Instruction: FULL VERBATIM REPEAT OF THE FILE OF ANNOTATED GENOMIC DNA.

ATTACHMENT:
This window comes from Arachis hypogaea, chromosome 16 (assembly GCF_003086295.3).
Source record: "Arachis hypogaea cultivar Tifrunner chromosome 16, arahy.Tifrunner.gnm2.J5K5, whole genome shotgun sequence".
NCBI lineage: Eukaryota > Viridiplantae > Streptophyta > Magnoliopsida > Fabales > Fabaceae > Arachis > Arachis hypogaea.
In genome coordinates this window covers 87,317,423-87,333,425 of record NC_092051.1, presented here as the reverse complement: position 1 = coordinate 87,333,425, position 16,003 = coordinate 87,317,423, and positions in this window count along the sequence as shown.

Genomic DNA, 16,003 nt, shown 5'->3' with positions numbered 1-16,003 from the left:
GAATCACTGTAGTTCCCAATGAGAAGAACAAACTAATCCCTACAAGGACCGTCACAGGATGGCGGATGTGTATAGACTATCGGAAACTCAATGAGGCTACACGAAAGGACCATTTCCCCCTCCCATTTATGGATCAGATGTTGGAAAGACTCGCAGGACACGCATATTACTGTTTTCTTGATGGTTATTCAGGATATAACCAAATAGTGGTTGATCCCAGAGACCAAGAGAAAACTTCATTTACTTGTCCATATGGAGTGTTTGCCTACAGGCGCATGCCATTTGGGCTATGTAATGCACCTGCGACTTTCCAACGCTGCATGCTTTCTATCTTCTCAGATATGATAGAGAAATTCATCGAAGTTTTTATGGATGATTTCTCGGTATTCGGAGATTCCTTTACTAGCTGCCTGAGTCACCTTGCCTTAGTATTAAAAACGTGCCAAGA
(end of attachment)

This window comes from Arachis hypogaea, chromosome 16 (assembly GCF_003086295.3).
Source record: "Arachis hypogaea cultivar Tifrunner chromosome 16, arahy.Tifrunner.gnm2.J5K5, whole genome shotgun sequence".
NCBI lineage: Eukaryota > Viridiplantae > Streptophyta > Magnoliopsida > Fabales > Fabaceae > Arachis > Arachis hypogaea.
In genome coordinates this window covers 87,317,423-87,333,425 of record NC_092051.1, presented here as the reverse complement: position 1 = coordinate 87,333,425, position 16,003 = coordinate 87,317,423, and positions in this window count along the sequence as shown.

Genomic DNA, 16,003 nt, shown 5'->3' with positions numbered 1-16,003 from the left:
GAATCACTGTAGTTCCCAATGAGAAGAACAAACTAATCCCTACAAGGACCGTCACAGGATGGCGGATGTGTATAGACTATCGGAAACTCAATGAGGCTACACGAAAGGACCATTTCCCCCTCCCATTTATGGATCAGATGTTGGAAAGACTCGCAGGACACGCATATTACTGTTTTCTTGATGGTTATTCAGGATATAACCAAATAGTGGTTGATCCCAGAGACCAAGAGAAAACTTCATTTACTTGTCCATATGGAGTGTTTGCCTACAGGCGCATGCCATTTGGGCTATGTAATGCACCTGCGACTTTCCAACGCTGCATGCTTTCTATCTTCTCAGATATGATAGAGAAATTCATCGAAGTTTTTATGGATGATTTCTCGGTATTCGGAGATTCCTTTACTAGCTGCCTGAGTCACCTTGCCTTAGTATTAAAAACGTGCCAAGA